SO2 acts as a reducing agent when passed through an aqueous solution containing Fe(III) salt.


It reduces Fe(III) to Fe(II) i.e., ferric ions to ferrous ions.


2Fe3+ + SO2 + 2H2O ⇒ 2Fe2+ + SO42- + 4H+



Question 2.

Comment on the nature of two S–O bonds formed in SO2 molecule. Are the two S–O bonds in this molecule equal?


Answer:

The electronic configuration of S is 1s2 2s2 2p6 3s2 3p4.


One electron from 3p orbital goes to the 3d orbital and S undergoes sp2 hybridization, during the formation of SO2 molecule. Two of these orbitals form sigma bonds with two oxygen atoms and the third contains a lone pair of electrons. The p-orbital and d-orbital contain an unpaired electron each. An electron in the p-orbital forms p π- p π bond with one oxygen atom and the other electron forms p π- d π bond with the other oxygen. This is the reason SO2 has a bent structure. Also, it is a resonance hybrid of structures I and II, with equal bond lengths of 143pm.




Question 3.

How is the presence of SO2 detected?


Answer:

When SO2 is passed through acidified potassium permanganate(VII) solution it decolourises the solution. This can be used for the detection of the SO2 gas. The below reaction represents the test,


5SO2 + 2MnO4- + 2H2O → 5SO42- + 4H+ + 2Mn2+




Intext Questions Pg-191
Question 1.

Mention three areas in which H2SO4 plays an important role.


Answer:

H2SO4 is one the most important and widely used chemicals for many purposes. It has following uses:

(i) As an electrolyte sulphuric acid dissociates in aqueous solution to form ions. These ions are responsible for the conduction of electricity. As a result, sulphuric acid is used in the manufacture of the lead storage battery.


(ii) As a dehydrating agent (to remove water) because it has a great affinity for water. It doesn’t get dissolved in water but absorb it, so it is used as a drying agent.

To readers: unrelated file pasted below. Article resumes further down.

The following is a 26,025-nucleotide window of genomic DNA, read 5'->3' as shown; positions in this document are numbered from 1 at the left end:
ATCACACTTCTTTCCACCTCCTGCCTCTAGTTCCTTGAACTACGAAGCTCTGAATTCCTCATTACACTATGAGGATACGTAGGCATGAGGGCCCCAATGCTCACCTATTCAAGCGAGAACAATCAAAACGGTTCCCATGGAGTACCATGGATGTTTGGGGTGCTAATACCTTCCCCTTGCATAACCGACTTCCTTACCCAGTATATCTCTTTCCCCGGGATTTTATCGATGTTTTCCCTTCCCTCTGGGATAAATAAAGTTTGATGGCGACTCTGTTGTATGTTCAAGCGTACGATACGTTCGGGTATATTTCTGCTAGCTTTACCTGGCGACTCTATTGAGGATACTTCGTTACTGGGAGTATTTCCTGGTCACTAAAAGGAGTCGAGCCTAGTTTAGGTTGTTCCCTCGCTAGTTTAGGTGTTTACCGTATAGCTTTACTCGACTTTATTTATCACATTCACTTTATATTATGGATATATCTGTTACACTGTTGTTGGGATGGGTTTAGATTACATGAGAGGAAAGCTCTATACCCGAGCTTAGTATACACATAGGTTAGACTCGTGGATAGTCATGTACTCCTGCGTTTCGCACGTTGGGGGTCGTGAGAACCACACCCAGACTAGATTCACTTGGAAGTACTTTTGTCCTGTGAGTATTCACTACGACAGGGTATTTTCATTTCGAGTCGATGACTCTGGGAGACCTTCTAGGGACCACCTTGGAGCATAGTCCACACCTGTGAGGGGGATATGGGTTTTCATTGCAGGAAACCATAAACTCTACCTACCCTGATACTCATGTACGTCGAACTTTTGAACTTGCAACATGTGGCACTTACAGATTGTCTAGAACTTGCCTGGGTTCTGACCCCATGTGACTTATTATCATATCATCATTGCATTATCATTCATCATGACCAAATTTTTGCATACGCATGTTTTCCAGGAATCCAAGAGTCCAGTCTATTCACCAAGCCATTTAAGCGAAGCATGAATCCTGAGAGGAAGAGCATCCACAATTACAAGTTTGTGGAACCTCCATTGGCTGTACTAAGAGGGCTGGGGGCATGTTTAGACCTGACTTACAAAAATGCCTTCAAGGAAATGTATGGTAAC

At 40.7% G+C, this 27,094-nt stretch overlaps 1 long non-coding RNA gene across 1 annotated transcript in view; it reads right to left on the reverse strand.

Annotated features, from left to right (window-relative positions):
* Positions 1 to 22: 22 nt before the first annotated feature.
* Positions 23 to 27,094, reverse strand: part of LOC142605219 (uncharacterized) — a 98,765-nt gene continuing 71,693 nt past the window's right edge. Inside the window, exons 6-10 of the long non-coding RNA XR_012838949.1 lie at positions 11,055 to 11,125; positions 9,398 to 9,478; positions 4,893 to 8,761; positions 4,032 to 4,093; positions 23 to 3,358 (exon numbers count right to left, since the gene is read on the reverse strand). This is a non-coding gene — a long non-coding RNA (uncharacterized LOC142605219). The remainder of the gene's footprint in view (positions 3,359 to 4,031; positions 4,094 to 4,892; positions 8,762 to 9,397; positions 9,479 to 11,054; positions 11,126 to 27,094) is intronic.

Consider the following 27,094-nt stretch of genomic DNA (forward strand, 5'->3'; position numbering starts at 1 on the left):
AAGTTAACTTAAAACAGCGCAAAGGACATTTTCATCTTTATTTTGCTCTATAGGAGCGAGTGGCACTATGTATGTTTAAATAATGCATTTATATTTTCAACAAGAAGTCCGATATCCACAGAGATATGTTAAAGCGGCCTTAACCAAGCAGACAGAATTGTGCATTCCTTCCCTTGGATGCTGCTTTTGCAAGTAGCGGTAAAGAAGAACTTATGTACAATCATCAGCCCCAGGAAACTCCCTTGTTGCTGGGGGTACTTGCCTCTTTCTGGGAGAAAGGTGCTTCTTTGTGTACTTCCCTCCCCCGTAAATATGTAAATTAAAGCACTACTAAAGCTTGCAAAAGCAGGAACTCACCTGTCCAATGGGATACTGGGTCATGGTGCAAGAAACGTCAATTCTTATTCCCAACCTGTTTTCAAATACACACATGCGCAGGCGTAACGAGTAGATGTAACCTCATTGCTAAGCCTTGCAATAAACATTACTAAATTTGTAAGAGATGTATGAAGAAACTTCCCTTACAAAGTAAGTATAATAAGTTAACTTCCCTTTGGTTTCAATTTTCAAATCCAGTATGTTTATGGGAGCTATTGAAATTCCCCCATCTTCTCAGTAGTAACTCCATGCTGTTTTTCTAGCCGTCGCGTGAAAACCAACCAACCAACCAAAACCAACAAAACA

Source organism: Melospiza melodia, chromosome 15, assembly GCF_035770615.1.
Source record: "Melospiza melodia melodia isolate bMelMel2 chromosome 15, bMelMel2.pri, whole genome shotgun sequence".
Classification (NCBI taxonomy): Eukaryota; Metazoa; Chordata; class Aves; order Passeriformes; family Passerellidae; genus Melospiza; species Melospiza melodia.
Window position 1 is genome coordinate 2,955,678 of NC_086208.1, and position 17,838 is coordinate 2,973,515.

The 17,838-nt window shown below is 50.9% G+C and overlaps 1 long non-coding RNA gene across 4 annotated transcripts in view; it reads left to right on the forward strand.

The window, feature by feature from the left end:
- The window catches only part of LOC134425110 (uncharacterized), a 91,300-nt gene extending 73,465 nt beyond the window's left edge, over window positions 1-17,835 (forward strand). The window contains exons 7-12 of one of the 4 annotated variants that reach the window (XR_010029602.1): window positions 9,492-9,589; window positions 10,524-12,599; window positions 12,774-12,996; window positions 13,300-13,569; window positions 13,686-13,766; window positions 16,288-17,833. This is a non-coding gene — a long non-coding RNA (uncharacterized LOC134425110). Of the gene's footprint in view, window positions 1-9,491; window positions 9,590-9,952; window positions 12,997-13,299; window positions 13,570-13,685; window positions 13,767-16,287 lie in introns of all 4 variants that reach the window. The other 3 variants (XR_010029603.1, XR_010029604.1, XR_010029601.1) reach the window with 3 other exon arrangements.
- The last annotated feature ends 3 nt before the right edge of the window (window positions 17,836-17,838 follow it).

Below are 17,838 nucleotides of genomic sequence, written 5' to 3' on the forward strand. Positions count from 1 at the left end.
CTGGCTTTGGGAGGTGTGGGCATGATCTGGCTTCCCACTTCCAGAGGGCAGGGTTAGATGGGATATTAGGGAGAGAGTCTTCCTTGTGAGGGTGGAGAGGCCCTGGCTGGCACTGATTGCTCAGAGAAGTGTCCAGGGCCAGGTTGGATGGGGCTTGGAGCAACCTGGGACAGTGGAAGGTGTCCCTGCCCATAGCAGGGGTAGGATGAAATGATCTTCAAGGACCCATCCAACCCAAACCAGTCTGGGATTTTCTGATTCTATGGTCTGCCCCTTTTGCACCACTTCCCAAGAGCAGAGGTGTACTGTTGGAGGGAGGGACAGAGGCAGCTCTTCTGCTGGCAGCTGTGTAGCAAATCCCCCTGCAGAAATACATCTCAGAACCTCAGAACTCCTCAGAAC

(iii) For removing layers of basic oxides from the metal surfaces like iron, copper, etc. before the metals are galvanized, electroplated. Because when the metals are dissolved in sulphuric acid the basic oxide layer formed (due to reaction with air, water) will be dissolved in it as it is acidic in nature.



Question 2.

Write the conditions to maximise the yield of H2SO4 by

contact process.


Answer:

(i) Contact process consists of three steps. First is the burning of sulphide ores to form SO2 gas. The second step (key step) is SO2 is

oxidised to SO3 by heating the mixture on the heterogeneous catalyst V2O5.



Now, this step is very crucial for maximising the yield of H2SO4


It can be done by controlling the temperature and pressure of reaction.


(ii) The forward reaction is exothermic and there is a decrease in a number of moles and volume. As Le-Chatelier principle states that when a system experiences a disturbance (concentration, pressure changes) it will respond to nullify the changes produced to bring initial condition.


So, when we decrease temperature (BEING EXOTHERMIC),


it will try to restore original equilibrium, by experiencing a forward reaction where the temperature is high.


Now in case of pressure, moles of product is less than that of reactant and we know that no. of moles is directly proportional to volume (pressure is inversely proportional to volume). So volume of reactant is more than product if we increase pressure (decrease volume) the reaction will shift to forward direction.